Undergraduate Course: Investment and Securities Markets (BUST10032)
||College||College of Humanities and Social Science
|Credit level (Normal year taken)||SCQF Level 10 (Year 3 Undergraduate)
||Availability||Available to all students
|Summary||The course begins with an overview of securities markets. It then covers the Modern Portfolio Theory and the Single-Index Model. The Capital Asset Pricing Model is discussed next. The second half of the course focuses on the areas of market efficiency, behavioural finance, and international investing.
The course aims to develop an understanding of the theory and practice of investment and securities markets. It provides the concepts and tools which will help graduates cope in the increasingly sophisticated investment markets. Discussion of academic research is combined with an emphasis on practical application.
- overview of securities markets;
- introduction to risk and return;
- optimal risky portfolios;
- index models;
- the Capital Asset Pricing Model;
- the Efficient Market Hypothesis;
- behavioural finance and technical analysis;
- empirical evidence on security returns;
- international diversification.
STUDENT LEARNING EXPERIENCE
The lectures provide an overview of each topic together with brief discussion of one or two journal articles relating to that topic. However, student learning comes primarily from reading the chapters of books and journal articles recommended. Many of the recommended journal articles involve quantitative methods but students do not need advanced mathematical or statistical knowledge to understand them. The assessed coursework requires students to identify, assess, evaluate, understand and integrate material from academic literature and summarise it in a coherent and logical form.
Information for Visiting Students
|Pre-requisites||Visiting students should have at least 3 Business Studies courses (including at least one Finance course) at grade B or above (or be predicted to obtain this). We will only consider University/College level courses.
|High Demand Course?
Course Delivery Information
|Academic year 2018/19, Available to all students (SV1)
|Learning and Teaching activities (Further Info)
Lecture Hours 20,
Summative Assessment Hours 2,
Programme Level Learning and Teaching Hours 4,
Directed Learning and Independent Learning Hours
|Additional Information (Learning and Teaching)
The contact hours comprise 10 lecture sessions (5*2 = 10 hours)
|Assessment (Further Info)
|Additional Information (Assessment)
||Assessment will be by:-
- Coursework (30% group project): The coursework accounts for 30% of the final grade. 24% of the final grade will be obtained by submitting a 1,500 word report. 6% of the final grade (20% of the coursework component) will be awarded through a peer evaluation process (WebPA). Students will be randomly allocated into groups.
- Final Examination (70%): 35% multiple-choice questions; 35% calculation and essay questions.
||Coursework marks will be available on Learn, and students can also look at their feedback in the Business School Undergraduate Office (Room 1.11, 29 Buccleuch Place) and take away a copy of the feedback form.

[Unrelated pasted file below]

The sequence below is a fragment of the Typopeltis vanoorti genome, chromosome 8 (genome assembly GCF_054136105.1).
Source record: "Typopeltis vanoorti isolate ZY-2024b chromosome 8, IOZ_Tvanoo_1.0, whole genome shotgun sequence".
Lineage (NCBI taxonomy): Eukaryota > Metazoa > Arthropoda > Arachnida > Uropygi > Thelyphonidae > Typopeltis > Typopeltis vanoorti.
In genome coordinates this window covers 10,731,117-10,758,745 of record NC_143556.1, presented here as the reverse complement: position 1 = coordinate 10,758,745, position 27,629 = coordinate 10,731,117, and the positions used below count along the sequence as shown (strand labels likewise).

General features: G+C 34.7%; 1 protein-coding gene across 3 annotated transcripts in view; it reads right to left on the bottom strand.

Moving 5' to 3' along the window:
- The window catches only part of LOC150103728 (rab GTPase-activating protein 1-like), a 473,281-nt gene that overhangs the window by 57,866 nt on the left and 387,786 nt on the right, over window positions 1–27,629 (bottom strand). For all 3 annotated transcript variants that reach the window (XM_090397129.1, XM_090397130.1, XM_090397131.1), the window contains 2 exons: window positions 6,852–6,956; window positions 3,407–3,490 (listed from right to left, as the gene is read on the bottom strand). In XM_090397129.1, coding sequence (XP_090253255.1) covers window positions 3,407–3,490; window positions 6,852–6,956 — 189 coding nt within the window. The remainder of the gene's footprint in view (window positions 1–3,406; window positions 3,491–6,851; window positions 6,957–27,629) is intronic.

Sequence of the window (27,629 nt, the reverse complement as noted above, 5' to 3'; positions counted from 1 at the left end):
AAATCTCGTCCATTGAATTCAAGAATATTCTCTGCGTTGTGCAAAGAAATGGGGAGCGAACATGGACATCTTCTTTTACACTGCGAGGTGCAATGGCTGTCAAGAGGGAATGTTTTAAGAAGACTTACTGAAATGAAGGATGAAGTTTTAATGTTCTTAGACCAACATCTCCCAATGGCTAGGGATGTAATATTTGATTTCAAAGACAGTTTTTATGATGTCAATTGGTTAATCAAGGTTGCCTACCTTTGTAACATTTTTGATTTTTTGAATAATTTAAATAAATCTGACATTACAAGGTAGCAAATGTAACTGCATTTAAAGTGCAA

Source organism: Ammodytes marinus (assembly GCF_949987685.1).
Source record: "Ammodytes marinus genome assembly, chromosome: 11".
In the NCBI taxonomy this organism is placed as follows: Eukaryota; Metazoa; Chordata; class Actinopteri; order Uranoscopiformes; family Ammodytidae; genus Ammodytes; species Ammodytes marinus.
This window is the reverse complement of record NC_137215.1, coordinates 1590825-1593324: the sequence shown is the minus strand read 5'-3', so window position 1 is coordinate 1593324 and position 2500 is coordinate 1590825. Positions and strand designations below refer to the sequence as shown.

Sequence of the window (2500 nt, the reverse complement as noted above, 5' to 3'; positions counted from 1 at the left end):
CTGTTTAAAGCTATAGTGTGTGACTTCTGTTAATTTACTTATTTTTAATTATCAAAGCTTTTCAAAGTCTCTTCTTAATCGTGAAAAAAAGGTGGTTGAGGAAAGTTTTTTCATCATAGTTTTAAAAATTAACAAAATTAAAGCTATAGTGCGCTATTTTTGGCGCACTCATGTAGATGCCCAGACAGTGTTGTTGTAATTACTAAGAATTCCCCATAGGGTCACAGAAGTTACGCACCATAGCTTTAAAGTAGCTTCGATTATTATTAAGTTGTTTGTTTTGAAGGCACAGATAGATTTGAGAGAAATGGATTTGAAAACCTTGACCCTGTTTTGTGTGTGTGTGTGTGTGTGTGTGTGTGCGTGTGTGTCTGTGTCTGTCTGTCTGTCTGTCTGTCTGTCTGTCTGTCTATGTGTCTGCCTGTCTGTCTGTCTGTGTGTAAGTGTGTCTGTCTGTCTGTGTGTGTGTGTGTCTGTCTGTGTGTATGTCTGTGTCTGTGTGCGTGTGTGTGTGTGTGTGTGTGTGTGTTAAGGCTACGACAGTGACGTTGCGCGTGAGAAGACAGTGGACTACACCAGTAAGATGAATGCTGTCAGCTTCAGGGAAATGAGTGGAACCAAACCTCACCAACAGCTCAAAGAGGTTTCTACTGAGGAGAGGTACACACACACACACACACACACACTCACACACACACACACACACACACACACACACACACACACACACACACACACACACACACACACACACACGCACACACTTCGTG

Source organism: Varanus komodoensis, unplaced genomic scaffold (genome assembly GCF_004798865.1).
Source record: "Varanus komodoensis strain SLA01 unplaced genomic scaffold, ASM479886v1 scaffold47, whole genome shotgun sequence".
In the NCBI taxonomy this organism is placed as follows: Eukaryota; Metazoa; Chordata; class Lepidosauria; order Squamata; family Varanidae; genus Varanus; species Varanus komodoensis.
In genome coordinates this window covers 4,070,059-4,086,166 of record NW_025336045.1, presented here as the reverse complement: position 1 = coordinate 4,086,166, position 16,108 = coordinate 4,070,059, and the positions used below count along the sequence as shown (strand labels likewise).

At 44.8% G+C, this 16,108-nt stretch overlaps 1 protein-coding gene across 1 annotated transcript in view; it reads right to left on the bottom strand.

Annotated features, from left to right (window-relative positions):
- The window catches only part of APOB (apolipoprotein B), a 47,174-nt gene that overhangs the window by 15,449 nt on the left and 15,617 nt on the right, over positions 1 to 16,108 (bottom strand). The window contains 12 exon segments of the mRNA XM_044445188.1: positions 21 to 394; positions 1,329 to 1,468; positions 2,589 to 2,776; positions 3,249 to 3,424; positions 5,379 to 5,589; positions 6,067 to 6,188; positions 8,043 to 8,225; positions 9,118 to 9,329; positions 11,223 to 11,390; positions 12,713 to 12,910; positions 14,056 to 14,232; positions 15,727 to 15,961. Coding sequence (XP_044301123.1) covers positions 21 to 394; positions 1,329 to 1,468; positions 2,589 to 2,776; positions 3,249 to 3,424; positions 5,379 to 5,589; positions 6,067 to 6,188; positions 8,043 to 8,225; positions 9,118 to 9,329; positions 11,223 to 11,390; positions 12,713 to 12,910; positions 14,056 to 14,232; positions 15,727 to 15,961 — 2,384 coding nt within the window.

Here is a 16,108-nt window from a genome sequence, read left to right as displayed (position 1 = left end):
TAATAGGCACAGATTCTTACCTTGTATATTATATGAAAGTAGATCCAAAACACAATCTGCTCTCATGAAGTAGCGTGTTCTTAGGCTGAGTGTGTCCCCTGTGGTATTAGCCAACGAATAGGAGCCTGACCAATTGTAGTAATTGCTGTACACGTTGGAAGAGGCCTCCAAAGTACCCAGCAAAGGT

Examination marks will be posted on Learn (together with generic feedback and examination statistics) as soon as possible after the Boards of Examiners¿ meeting (normally end of January/beginning of February). You will have the opportunity to look at your examination scripts in early February in the Business School Undergraduate Office (Room 1.11, Business School, 29 Buccleuch Place).
||Hours & Minutes
|Main Exam Diet S1 (December)||2:00|
On completion of this course, the student will be able to:
- Understand and critically discuss the concepts and tools employed in institutional investment and securities markets.
- Understand and critically discuss the current issues and debates relating to topics covered in the course.
- Understand and critically discuss academic research methods relating to investment and securities markets.
- Discuss critically the contribution of financial market theory to the institutional investment process.
|The main text for the course is|
Bodie, Z., Kane, A. and Marcus, A.J. 'Investments', 10th Edition 2014, McGraw-Hill
The text recommended for further reading is
Elton, J.E., Gruber, M.J., Brown, S.J., and Goetzmann, W.N. 'Modern Portfolio Theory and Investment Analysis', 9th Edition 2014, Wiley
- Overview of securities markets: BKM Chapters 1-4, EGBG Chapters 1-3
- Introduction to risk and return: BKM Chapters 5-6, EGBG Chapter 4
- Optimal risky portfolio: BKM Chapter 7, EGBG Chapters 5-6
- Index models: BKM Chapter 8, EGBG Chapters 7-8
- The Capital Asset Pricing Model: BKM Chapter 9, EGBG Chapter 13
- The Efficient Market Hypothesis: BKM Chapter 11, EGBG Chapter 17
- Behavioral finance and technical analysis: BKM Chapter 12, EGBG Chapter 18
- Empirical evidence on security returns: BKM Chapter 13, EGBG Chapter 15
- International diversification: BKM Chapter 25, EGBG Chapter 10
|Graduate Attributes and Skills
||On completion of the course students should be able to:
- demonstrate that they can follow complex lines of argument
- demonstrate that they can write answers to essay-type questions
|Course organiser||Dr Maria Boutchkova
Tel: (0131 6)51 5314
|Course secretary||Ms Claire McCullough
Tel: (0131 6)51 3798